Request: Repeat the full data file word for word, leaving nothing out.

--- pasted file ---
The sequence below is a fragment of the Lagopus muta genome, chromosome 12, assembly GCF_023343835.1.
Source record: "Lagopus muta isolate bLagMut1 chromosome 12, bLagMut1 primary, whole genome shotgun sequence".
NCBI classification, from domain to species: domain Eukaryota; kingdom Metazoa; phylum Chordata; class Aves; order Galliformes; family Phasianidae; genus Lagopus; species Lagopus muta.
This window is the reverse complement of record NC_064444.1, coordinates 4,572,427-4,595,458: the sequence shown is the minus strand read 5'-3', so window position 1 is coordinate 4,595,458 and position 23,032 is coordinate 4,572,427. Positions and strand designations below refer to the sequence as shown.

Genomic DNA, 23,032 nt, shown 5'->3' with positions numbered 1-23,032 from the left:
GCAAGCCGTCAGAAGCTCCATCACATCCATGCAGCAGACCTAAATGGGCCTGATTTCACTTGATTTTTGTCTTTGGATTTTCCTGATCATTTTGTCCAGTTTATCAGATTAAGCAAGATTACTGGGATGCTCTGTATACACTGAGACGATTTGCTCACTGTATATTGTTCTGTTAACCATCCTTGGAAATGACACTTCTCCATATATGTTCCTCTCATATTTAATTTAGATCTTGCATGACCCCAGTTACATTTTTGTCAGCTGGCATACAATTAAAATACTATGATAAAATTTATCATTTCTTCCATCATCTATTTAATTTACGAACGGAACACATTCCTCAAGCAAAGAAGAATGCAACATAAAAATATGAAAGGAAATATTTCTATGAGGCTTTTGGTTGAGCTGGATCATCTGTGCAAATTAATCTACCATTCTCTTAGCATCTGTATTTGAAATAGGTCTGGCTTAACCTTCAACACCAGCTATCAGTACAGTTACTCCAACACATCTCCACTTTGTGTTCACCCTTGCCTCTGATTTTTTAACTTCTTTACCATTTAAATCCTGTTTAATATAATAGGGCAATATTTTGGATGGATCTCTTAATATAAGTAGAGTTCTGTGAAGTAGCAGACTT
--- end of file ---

The sequence below is a fragment of the Lagopus muta genome, chromosome 12, assembly GCF_023343835.1.
Source record: "Lagopus muta isolate bLagMut1 chromosome 12, bLagMut1 primary, whole genome shotgun sequence".
NCBI classification, from domain to species: domain Eukaryota; kingdom Metazoa; phylum Chordata; class Aves; order Galliformes; family Phasianidae; genus Lagopus; species Lagopus muta.
This window is the reverse complement of record NC_064444.1, coordinates 4,572,427-4,595,458: the sequence shown is the minus strand read 5'-3', so window position 1 is coordinate 4,595,458 and position 23,032 is coordinate 4,572,427. Positions and strand designations below refer to the sequence as shown.

Genomic DNA, 23,032 nt, shown 5'->3' with positions numbered 1-23,032 from the left:
GCAAGCCGTCAGAAGCTCCATCACATCCATGCAGCAGACCTAAATGGGCCTGATTTCACTTGATTTTTGTCTTTGGATTTTCCTGATCATTTTGTCCAGTTTATCAGATTAAGCAAGATTACTGGGATGCTCTGTATACACTGAGACGATTTGCTCACTGTATATTGTTCTGTTAACCATCCTTGGAAATGACACTTCTCCATATATGTTCCTCTCATATTTAATTTAGATCTTGCATGACCCCAGTTACATTTTTGTCAGCTGGCATACAATTAAAATACTATGATAAAATTTATCATTTCTTCCATCATCTATTTAATTTACGAACGGAACACATTCCTCAAGCAAAGAAGAATGCAACATAAAAATATGAAAGGAAATATTTCTATGAGGCTTTTGGTTGAGCTGGATCATCTGTGCAAATTAATCTACCATTCTCTTAGCATCTGTATTTGAAATAGGTCTGGCTTAACCTTCAACACCAGCTATCAGTACAGTTACTCCAACACATCTCCACTTTGTGTTCACCCTTGCCTCTGATTTTTTAACTTCTTTACCATTTAAATCCTGTTTAATATAATAGGGCAATATTTTGGATGGATCTCTTAATATAAGTAGAGTTCTGTGAAGTAGCAGACTT